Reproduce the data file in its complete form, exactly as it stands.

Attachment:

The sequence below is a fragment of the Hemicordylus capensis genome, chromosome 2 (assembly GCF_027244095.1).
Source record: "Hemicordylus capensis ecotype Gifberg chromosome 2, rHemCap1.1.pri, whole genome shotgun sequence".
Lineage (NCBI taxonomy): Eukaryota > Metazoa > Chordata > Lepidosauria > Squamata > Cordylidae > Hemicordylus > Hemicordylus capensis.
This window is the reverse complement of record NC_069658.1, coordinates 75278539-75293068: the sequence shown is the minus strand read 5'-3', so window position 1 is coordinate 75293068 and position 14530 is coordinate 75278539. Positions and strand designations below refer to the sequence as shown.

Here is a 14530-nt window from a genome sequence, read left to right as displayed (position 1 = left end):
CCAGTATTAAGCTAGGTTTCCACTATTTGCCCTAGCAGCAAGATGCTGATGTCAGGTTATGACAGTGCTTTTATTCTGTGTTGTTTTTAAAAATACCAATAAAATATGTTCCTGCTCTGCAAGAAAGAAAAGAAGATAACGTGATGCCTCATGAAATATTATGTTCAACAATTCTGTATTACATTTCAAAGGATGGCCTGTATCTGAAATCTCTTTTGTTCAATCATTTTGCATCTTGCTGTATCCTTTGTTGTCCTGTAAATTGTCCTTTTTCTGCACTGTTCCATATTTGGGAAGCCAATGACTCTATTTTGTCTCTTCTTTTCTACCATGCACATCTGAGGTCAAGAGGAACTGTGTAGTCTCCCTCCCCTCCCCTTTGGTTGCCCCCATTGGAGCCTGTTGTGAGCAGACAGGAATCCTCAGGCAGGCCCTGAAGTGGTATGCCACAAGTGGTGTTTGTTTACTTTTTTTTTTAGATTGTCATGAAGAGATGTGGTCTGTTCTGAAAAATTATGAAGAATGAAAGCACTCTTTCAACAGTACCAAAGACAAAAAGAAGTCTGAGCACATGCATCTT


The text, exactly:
The sequence below is a fragment of the Hemicordylus capensis genome, chromosome 2 (assembly GCF_027244095.1).
Source record: "Hemicordylus capensis ecotype Gifberg chromosome 2, rHemCap1.1.pri, whole genome shotgun sequence".
Lineage (NCBI taxonomy): Eukaryota > Metazoa > Chordata > Lepidosauria > Squamata > Cordylidae > Hemicordylus > Hemicordylus capensis.
This window is the reverse complement of record NC_069658.1, coordinates 75278539-75293068: the sequence shown is the minus strand read 5'-3', so window position 1 is coordinate 75293068 and position 14530 is coordinate 75278539. Positions and strand designations below refer to the sequence as shown.

Here is a 14530-nt window from a genome sequence, read left to right as displayed (position 1 = left end):
CCAGTATTAAGCTAGGTTTCCACTATTTGCCCTAGCAGCAAGATGCTGATGTCAGGTTATGACAGTGCTTTTATTCTGTGTTGTTTTTAAAAATACCAATAAAATATGTTCCTGCTCTGCAAGAAAGAAAAGAAGATAACGTGATGCCTCATGAAATATTATGTTCAACAATTCTGTATTACATTTCAAAGGATGGCCTGTATCTGAAATCTCTTTTGTTCAATCATTTTGCATCTTGCTGTATCCTTTGTTGTCCTGTAAATTGTCCTTTTTCTGCACTGTTCCATATTTGGGAAGCCAATGACTCTATTTTGTCTCTTCTTTTCTACCATGCACATCTGAGGTCAAGAGGAACTGTGTAGTCTCCCTCCCCTCCCCTTTGGTTGCCCCCATTGGAGCCTGTTGTGAGCAGACAGGAATCCTCAGGCAGGCCCTGAAGTGGTATGCCACAAGTGGTGTTTGTTTACTTTTTTTTTTAGATTGTCATGAAGAGATGTGGTCTGTTCTGAAAAATTATGAAGAATGAAAGCACTCTTTCAACAGTACCAAAGACAAAAAGAAGTCTGAGCACATGCATCTT